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John O'Donoghue's first admission to a psychiatric hospital came when he was 16 years old. He experienced the final days of the huge old asylums like Claybury and Friern Barnet well as ECT, homelessness and prison. He tells Claudia Hammond about how education turned his life around. He's a poet and now teaches creative writing. This year his memoir, Sectioned: A Life Interrupted, scooped the MIND Book of the Year prize.
When family members die, many of us inherit photos and maybe even old love letters. But in the digital age, with huge amounts of data stored on hard drives, servers and even in the cloud, how will our family members make sense of our digital legacy ? Dr Richard Banks and Dr Abigail Sellen from the Microsoft Research Laboratory at Cambridge University talk to Claudia Hammond about technology heirlooms, digital curation and the emotional importance of memories.
Mental Illness, fairness and the Work Capability Test:
All In the Mind hears from Linda in Carlisle, Cumbria, who suffers from depression, panic attacks and agoraphobia but failed the new, compulsory medical assessment and lost her benefits. Sue Thomson from DACE, Disability Association Carlisle and Eden tells Claudia Hammond how her organisation is overwhelmed by the number of people who've been judged as being fit for work after the controversial new medical, but who want to appeal. And, in the wake of Professor Malcolm Harrington's critical report into the WCA, Jane Harris from Rethink calls for the mass migration of claimants on Incapacity Benefit onto the new benefit to be halted, until the current medical assessment can be judged as being fit for purpose.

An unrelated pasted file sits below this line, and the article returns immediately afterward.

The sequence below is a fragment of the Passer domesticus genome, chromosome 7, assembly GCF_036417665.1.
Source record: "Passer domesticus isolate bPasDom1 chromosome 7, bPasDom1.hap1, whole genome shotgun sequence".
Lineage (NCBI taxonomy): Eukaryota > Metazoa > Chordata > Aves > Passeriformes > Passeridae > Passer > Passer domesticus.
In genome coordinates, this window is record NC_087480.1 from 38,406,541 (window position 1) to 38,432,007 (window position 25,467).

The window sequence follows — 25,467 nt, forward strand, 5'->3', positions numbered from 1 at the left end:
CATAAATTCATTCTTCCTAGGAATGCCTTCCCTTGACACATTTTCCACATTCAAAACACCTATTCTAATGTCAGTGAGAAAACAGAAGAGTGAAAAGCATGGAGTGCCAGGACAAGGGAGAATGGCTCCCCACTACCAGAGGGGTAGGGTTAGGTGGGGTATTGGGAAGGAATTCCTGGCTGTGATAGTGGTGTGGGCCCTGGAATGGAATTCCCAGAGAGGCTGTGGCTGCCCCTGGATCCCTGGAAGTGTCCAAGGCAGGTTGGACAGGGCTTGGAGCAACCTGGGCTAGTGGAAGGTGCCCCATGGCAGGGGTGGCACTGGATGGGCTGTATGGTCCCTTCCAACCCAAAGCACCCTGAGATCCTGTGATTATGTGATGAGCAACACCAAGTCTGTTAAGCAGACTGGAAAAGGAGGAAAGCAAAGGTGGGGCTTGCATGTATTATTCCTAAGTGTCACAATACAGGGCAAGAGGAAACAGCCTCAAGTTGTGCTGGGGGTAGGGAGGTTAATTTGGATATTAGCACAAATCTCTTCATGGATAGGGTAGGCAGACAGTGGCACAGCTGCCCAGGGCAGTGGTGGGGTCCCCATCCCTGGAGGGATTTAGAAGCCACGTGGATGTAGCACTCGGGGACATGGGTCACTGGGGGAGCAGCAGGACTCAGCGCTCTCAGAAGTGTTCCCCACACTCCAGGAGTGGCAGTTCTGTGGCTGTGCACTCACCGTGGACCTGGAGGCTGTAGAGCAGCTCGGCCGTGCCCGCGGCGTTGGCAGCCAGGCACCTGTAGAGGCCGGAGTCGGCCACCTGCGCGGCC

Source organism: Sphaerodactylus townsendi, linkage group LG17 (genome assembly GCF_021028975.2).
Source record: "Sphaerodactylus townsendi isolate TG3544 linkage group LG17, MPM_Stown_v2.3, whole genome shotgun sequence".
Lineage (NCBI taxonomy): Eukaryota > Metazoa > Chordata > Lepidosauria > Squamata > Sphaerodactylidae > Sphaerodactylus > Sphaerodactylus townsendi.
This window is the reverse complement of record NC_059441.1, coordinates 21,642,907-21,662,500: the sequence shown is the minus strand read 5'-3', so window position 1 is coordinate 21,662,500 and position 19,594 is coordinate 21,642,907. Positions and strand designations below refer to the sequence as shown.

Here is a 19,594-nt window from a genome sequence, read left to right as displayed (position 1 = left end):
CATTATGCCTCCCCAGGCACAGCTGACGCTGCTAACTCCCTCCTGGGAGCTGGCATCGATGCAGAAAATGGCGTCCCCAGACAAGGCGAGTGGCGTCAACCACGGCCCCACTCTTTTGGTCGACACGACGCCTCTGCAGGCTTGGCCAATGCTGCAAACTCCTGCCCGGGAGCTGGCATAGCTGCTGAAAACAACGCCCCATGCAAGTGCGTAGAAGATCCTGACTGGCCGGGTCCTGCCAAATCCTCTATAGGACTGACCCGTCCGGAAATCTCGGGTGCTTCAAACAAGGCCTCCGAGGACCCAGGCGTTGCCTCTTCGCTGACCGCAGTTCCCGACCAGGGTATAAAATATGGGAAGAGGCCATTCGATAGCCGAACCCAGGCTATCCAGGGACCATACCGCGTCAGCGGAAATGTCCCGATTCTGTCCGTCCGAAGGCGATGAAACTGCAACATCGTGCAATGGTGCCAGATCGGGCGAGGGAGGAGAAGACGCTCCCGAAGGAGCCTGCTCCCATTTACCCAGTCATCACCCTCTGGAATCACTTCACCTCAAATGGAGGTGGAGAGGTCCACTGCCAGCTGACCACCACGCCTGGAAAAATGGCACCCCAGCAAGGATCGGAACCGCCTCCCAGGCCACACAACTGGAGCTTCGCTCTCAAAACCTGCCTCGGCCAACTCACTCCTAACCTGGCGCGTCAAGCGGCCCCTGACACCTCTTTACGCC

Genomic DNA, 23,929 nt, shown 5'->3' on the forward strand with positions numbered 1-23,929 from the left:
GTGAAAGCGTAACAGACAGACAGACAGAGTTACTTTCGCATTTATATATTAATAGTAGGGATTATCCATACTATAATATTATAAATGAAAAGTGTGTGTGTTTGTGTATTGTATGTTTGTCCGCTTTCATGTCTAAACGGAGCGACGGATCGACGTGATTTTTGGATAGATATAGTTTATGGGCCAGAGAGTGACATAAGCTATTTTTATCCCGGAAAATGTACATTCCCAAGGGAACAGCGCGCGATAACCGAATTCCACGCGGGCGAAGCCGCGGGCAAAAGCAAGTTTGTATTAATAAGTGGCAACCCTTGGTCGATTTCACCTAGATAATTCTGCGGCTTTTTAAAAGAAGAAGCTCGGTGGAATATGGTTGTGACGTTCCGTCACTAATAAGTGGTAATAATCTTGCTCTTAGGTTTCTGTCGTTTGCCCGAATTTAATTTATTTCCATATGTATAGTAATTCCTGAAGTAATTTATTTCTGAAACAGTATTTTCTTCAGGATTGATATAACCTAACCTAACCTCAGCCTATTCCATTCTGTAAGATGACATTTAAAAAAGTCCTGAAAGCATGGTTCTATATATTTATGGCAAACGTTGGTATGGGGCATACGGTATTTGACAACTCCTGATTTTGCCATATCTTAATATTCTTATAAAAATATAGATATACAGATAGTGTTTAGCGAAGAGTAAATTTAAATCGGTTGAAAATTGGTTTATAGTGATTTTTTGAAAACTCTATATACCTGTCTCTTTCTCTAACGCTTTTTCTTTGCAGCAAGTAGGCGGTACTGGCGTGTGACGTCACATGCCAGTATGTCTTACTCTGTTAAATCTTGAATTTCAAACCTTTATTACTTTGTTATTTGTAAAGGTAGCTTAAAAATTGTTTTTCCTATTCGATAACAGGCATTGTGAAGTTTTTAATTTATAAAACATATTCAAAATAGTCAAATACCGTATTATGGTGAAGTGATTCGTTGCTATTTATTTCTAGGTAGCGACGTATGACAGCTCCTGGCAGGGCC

Producer: Fiona Hill.
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